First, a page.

Duke University Researchers have now devised a way to see through walls with the help of a narrow band of microwave frequencies without any advance knowledge of what the walls are developed from. The approach, besides having noticeable applications in the realm of security, is also capable of leading to cost-effective devices in order to help construction workers effortlessly locate conduits, wires and pipes.
A view of a microwave scan of a typical wall interior before and after distortions have been removed. By taking into account the types of distortions typically created by flat, uniform walls, the new algorithm allows for better scans without needing to know what the wall is made of beforehand. CREDIT: Daniel Marks, Duke University
The study has been featured in the December 5
th, 2017, issue of the journal Optica.
Most technologies that can see through walls use a broad range of frequencies, which makes them expensive. They also don’t have very good resolution. So while they might be fine for seeing a person moving on the other side of a wall, they’re terrible for finding thin conduits or wires.
Daniel Marks, Associate Research Professor of Electrical and Computer Engineering, Duke University
Existing approaches also typically depend on understanding what material the wall is made from before trying to see through the wall. This enables the software to predict how the wall will impact the scanning waves so that it can separate the distortions and echoes from the solid objects being sought.
In the new paper, Marks and his colleagues David R. Smith, the James B. Duke Professor of Electrical and Computer Engineering, and Okan Yurduseven, a postdoctoral researcher in electrical and computer engineering at Duke, have instead taken advantage of a wall’s symmetry.
Walls are normally uniform and flat in all directions, and because of this they distort waves in a symmetrical fashion. The newly explained technology employs this symmetry to its advantage.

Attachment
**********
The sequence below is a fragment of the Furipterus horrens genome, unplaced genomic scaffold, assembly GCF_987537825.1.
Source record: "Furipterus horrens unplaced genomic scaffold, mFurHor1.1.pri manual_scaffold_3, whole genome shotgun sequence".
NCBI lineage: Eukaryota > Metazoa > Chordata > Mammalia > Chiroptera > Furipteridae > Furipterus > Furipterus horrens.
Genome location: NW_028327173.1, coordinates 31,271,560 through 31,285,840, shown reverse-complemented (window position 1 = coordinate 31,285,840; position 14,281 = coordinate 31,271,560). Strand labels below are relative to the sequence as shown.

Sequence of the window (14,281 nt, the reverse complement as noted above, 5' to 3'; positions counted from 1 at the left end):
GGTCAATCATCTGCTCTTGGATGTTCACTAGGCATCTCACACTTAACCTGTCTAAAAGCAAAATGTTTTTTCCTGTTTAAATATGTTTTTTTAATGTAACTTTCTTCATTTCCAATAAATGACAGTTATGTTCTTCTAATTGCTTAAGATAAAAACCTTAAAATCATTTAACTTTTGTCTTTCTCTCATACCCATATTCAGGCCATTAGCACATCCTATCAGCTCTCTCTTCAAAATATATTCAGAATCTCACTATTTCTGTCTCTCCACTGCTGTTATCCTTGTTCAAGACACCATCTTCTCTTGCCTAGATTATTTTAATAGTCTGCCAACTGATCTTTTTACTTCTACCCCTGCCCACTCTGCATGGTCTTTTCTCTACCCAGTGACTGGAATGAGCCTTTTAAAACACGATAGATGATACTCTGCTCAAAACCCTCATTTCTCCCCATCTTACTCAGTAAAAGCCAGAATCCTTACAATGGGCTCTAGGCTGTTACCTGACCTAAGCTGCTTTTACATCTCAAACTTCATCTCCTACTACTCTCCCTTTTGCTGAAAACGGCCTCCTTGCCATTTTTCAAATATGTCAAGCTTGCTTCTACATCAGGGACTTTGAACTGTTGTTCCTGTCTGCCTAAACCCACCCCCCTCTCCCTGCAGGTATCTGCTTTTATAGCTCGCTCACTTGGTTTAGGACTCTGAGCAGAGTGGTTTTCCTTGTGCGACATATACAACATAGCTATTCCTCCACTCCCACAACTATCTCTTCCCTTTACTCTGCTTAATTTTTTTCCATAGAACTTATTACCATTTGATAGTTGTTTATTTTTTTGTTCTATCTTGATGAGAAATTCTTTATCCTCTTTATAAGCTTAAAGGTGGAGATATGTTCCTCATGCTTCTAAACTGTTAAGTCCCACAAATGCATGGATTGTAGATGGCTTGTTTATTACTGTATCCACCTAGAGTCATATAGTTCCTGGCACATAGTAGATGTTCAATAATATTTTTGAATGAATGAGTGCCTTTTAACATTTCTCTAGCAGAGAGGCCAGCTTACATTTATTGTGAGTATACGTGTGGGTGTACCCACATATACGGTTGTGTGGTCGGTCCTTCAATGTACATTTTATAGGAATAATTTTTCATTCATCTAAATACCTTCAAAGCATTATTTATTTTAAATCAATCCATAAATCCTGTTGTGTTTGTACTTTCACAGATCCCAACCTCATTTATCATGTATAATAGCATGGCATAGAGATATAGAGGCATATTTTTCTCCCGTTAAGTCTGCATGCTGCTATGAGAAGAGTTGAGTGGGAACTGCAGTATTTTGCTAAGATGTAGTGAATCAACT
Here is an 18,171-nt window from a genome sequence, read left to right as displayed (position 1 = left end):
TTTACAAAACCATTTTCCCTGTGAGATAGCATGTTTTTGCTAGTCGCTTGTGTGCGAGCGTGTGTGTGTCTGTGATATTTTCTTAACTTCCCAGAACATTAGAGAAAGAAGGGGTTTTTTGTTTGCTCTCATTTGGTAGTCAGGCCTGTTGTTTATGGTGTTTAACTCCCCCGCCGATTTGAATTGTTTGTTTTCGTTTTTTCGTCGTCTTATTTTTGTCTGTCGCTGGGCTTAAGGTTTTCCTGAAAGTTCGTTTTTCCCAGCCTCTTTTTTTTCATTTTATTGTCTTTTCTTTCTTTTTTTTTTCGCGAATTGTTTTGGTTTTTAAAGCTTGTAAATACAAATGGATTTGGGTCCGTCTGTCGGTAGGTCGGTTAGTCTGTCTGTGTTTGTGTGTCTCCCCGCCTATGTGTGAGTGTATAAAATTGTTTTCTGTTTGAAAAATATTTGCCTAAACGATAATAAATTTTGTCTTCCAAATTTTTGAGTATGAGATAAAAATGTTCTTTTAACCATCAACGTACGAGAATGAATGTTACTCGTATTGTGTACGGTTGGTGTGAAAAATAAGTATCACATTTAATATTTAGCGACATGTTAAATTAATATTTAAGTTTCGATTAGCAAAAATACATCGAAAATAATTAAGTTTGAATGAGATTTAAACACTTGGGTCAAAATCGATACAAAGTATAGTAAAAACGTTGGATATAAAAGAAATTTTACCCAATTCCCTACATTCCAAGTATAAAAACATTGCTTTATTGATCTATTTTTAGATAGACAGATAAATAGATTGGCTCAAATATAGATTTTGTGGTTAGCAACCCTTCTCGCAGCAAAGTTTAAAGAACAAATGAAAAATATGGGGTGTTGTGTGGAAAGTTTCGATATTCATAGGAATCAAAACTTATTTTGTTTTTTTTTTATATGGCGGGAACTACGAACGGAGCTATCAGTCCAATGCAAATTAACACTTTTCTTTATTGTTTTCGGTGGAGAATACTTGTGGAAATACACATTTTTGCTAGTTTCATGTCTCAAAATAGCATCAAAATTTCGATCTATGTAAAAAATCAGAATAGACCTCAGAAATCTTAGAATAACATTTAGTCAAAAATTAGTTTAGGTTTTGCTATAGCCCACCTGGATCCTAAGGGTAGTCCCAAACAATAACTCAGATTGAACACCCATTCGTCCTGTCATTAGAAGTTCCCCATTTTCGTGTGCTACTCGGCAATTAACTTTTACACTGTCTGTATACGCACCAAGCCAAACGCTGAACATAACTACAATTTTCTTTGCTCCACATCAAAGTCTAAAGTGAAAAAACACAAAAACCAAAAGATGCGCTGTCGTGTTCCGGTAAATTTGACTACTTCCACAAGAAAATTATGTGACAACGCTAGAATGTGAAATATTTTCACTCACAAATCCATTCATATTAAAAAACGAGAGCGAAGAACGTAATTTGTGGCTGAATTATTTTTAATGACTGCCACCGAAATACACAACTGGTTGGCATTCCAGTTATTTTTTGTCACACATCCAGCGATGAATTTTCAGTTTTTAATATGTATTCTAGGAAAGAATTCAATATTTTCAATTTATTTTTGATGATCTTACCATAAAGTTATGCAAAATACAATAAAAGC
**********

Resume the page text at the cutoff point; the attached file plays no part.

We wrote an algorithm that separates the data into parts—one that shows circular symmetry and another that doesn’t. The data that doesn’t have any symmetry is what we’re trying to see.
Okan Yurduseven, Postdoctoral Researcher, Electrical and Computer Engineering, Duke University
The technique employs only a single frequency to scan since it cuts down on the number of interference patterns developed by the wall and single-frequency emitters are indeed much less expensive when compared to the broadband emitters. Sticking to a narrow range also explains the fact that a future device would be easier to clear with the Federal Communications Commission (FCC), as it would be easy to evade interfering with microwave frequencies dedicated to various other technologies, such as Wifi, Bluetooth and cellular phone service.
The researchers created a prototype device to observe how well it would function. In their laboratory, they developed a couple of varied types of walls and then positioned objects behind them. These are objects that a worker might want to discover, such as studs, wires, electrical conduits and junction boxes.
Observing the raw data after scanning via gypsum plasterboard, it is tough to make out anything other than a metal junction box, which is two inches thick and four inches wide. However, after examining the data and then removing the symmetrical patterns, the pictures clear considerably, and every single component is effortlessly recognized.
We envision combining this technique with a machine vision system that someone could move over a wall to see what’s inside. We think the technology has the price point and sensitivity to make an impact on the market.
The Air Force Office of Scientific Research (FA9550-12-1-0491) supported this work.